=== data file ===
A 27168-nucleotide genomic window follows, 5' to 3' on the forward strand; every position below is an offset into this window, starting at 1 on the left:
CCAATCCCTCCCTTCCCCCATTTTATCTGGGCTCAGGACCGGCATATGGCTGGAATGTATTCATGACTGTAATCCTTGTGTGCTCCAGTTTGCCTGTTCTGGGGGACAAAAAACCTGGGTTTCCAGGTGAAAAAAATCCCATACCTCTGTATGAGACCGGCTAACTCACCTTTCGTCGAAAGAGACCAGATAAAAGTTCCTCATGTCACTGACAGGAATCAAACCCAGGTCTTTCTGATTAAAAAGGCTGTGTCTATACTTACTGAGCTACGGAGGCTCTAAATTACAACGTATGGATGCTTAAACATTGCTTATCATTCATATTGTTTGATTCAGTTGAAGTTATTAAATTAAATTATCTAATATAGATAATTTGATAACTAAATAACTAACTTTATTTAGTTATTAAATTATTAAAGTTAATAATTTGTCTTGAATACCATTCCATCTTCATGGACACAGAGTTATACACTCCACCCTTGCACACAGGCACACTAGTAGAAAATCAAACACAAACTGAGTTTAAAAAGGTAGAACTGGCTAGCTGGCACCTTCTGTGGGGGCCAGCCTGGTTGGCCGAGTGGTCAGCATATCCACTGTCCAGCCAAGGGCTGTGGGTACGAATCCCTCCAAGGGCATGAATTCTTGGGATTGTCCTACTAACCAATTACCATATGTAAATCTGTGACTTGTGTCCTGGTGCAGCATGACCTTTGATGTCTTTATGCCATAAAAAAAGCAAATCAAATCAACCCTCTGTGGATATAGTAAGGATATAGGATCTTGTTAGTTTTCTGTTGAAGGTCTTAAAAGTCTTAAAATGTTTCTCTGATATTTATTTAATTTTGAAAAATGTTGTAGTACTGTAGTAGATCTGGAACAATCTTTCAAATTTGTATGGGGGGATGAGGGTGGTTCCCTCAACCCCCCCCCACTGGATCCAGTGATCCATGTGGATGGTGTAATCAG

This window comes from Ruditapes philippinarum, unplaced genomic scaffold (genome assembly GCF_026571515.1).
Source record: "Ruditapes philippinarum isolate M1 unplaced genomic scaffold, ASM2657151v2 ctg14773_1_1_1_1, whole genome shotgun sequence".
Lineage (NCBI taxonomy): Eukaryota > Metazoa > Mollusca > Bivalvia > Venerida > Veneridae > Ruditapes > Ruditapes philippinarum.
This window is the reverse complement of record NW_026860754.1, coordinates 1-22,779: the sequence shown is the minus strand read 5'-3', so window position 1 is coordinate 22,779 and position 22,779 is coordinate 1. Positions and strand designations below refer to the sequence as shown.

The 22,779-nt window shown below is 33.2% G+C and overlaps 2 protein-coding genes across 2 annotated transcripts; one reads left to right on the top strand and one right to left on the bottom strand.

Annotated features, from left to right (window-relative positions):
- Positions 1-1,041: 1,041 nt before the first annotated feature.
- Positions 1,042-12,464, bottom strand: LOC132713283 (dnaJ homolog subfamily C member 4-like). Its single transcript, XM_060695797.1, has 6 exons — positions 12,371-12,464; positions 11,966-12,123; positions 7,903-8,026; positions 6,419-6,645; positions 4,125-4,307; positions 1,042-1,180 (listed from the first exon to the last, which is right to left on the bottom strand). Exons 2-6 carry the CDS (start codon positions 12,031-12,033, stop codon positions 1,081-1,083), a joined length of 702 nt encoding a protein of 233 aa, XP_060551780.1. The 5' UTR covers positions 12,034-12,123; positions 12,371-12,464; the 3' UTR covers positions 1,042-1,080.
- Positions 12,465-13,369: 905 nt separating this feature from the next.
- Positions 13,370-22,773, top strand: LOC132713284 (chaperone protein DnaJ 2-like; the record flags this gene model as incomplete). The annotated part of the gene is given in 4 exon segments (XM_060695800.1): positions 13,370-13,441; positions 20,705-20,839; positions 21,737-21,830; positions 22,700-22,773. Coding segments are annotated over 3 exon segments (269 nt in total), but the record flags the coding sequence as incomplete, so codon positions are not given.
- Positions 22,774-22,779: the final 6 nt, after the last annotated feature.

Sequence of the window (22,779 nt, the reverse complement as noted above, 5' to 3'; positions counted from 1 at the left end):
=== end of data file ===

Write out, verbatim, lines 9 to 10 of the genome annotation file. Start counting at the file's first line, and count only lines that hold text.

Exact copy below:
- Positions 1-1,041: 1,041 nt before the first annotated feature.
- Positions 1,042-12,464, bottom strand: LOC132713283 (dnaJ homolog subfamily C member 4-like). Its single transcript, XM_060695797.1, has 6 exons — positions 12,371-12,464; positions 11,966-12,123; positions 7,903-8,026; positions 6,419-6,645; positions 4,125-4,307; positions 1,042-1,180 (listed from the first exon to the last, which is right to left on the bottom strand). Exons 2-6 carry the CDS (start codon positions 12,031-12,033, stop codon positions 1,081-1,083), a joined length of 702 nt encoding a protein of 233 aa, XP_060551780.1. The 5' UTR covers positions 12,034-12,123; positions 12,371-12,464; the 3' UTR covers positions 1,042-1,080.